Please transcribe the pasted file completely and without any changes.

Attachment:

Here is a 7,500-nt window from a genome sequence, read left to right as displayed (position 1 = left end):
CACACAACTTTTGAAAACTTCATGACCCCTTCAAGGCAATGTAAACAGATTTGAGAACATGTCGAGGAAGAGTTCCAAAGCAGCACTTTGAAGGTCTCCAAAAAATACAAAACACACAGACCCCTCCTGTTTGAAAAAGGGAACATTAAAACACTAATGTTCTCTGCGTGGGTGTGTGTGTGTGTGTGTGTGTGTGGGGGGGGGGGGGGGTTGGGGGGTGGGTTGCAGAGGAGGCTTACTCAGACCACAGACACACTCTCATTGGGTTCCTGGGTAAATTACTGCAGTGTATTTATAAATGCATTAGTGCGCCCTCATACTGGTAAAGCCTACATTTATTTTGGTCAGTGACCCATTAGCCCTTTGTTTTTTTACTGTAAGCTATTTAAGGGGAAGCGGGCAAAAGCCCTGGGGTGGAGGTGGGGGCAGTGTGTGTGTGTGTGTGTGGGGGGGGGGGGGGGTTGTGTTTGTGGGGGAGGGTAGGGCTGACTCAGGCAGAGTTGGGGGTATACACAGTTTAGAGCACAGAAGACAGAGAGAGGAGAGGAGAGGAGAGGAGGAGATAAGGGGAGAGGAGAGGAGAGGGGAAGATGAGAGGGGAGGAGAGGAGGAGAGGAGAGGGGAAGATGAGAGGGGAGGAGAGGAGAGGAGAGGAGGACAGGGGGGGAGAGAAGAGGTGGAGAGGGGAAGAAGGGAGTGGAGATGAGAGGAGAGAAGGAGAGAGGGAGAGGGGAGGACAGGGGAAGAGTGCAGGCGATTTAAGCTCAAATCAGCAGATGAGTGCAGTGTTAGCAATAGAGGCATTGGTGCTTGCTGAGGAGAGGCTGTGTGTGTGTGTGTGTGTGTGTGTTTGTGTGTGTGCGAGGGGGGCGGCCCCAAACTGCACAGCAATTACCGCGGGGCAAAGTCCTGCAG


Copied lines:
Here is a 7,500-nt window from a genome sequence, read left to right as displayed (position 1 = left end):
CACACAACTTTTGAAAACTTCATGACCCCTTCAAGGCAATGTAAACAGATTTGAGAACATGTCGAGGAAGAGTTCCAAAGCAGCACTTTGAAGGTCTCCAAAAAATACAAAACACACAGACCCCTCCTGTTTGAAAAAGGGAACATTAAAACACTAATGTTCTCTGCGTGGGTGTGTGTGTGTGTGTGTGTGTGTGGGGGGGGGGGGGGGTTGGGGGGTGGGTTGCAGAGGAGGCTTACTCAGACCACAGACACACTCTCATTGGGTTCCTGGGTAAATTACTGCAGTGTATTTATAAATGCATTAGTGCGCCCTCATACTGGTAAAGCCTACATTTATTTTGGTCAGTGACCCATTAGCCCTTTGTTTTTTTACTGTAAGCTATTTAAGGGGAAGCGGGCAAAAGCCCTGGGGTGGAGGTGGGGGCAGTGTGTGTGTGTGTGTGTGGGGGGGGGGGGGGGTTGTGTTTGTGGGGGAGGGTAGGGCTGACTCAGGCAGAGTTGGGGGTATACACAGTTTAGAGCACAGAAGACAGAGAGAGGAGAGGAGAGGAGAGGAGGAGATAAGGGGAGAGGAGAGGAGAGGGGAAGATGAGAGGGGAGGAGAGGAGGAGAGGAGAGGGGAAGATGAGAGGGGAGGAGAGGAGAGGAGAGGAGGACAGGGGGGGAGAGAAGAGGTGGAGAGGGGAAGAAGGGAGTGGAGATGAGAGGAGAGAAGGAGAGAGGGAGAGGGGAGGACAGGGGAAGAGTGCAGGCGATTTAAGCTCAAATCAGCAGATGAGTGCAGTGTTAGCAATAGAGGCATTGGTGCTTGCTGAGGAGAGGCTGTGTGTGTGTGTGTGTGTGTGTGTTTGTGTGTGTGCGAGGGGGGCGGCCCCAAACTGCACAGCAATTACCGCGGGGCAAAGTCCTGCAG